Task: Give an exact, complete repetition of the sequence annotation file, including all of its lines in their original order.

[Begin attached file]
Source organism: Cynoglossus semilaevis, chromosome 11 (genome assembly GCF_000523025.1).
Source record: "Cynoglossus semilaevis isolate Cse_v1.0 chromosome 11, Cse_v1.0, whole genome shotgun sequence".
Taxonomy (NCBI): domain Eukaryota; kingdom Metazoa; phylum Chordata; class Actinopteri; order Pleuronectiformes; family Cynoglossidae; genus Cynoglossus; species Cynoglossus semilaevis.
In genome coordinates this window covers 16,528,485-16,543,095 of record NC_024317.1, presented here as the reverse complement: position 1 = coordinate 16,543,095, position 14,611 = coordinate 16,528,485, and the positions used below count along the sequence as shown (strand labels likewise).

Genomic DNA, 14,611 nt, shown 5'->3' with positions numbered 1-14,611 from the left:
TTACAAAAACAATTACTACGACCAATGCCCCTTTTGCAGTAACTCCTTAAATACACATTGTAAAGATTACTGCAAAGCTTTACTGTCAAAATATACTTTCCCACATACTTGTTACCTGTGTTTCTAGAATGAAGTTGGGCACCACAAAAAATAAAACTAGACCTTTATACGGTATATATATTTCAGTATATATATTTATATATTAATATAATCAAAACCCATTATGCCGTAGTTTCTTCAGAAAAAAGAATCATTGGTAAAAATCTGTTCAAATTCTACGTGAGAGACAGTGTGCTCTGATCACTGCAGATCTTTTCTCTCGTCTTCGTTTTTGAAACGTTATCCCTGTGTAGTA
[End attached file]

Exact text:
Source organism: Cynoglossus semilaevis, chromosome 11 (genome assembly GCF_000523025.1).
Source record: "Cynoglossus semilaevis isolate Cse_v1.0 chromosome 11, Cse_v1.0, whole genome shotgun sequence".
Taxonomy (NCBI): domain Eukaryota; kingdom Metazoa; phylum Chordata; class Actinopteri; order Pleuronectiformes; family Cynoglossidae; genus Cynoglossus; species Cynoglossus semilaevis.
In genome coordinates this window covers 16,528,485-16,543,095 of record NC_024317.1, presented here as the reverse complement: position 1 = coordinate 16,543,095, position 14,611 = coordinate 16,528,485, and the positions used below count along the sequence as shown (strand labels likewise).

Genomic DNA, 14,611 nt, shown 5'->3' with positions numbered 1-14,611 from the left:
TTACAAAAACAATTACTACGACCAATGCCCCTTTTGCAGTAACTCCTTAAATACACATTGTAAAGATTACTGCAAAGCTTTACTGTCAAAATATACTTTCCCACATACTTGTTACCTGTGTTTCTAGAATGAAGTTGGGCACCACAAAAAATAAAACTAGACCTTTATACGGTATATATATTTCAGTATATATATTTATATATTAATATAATCAAAACCCATTATGCCGTAGTTTCTTCAGAAAAAAGAATCATTGGTAAAAATCTGTTCAAATTCTACGTGAGAGACAGTGTGCTCTGATCACTGCAGATCTTTTCTCTCGTCTTCGTTTTTGAAACGTTATCCCTGTGTAGTA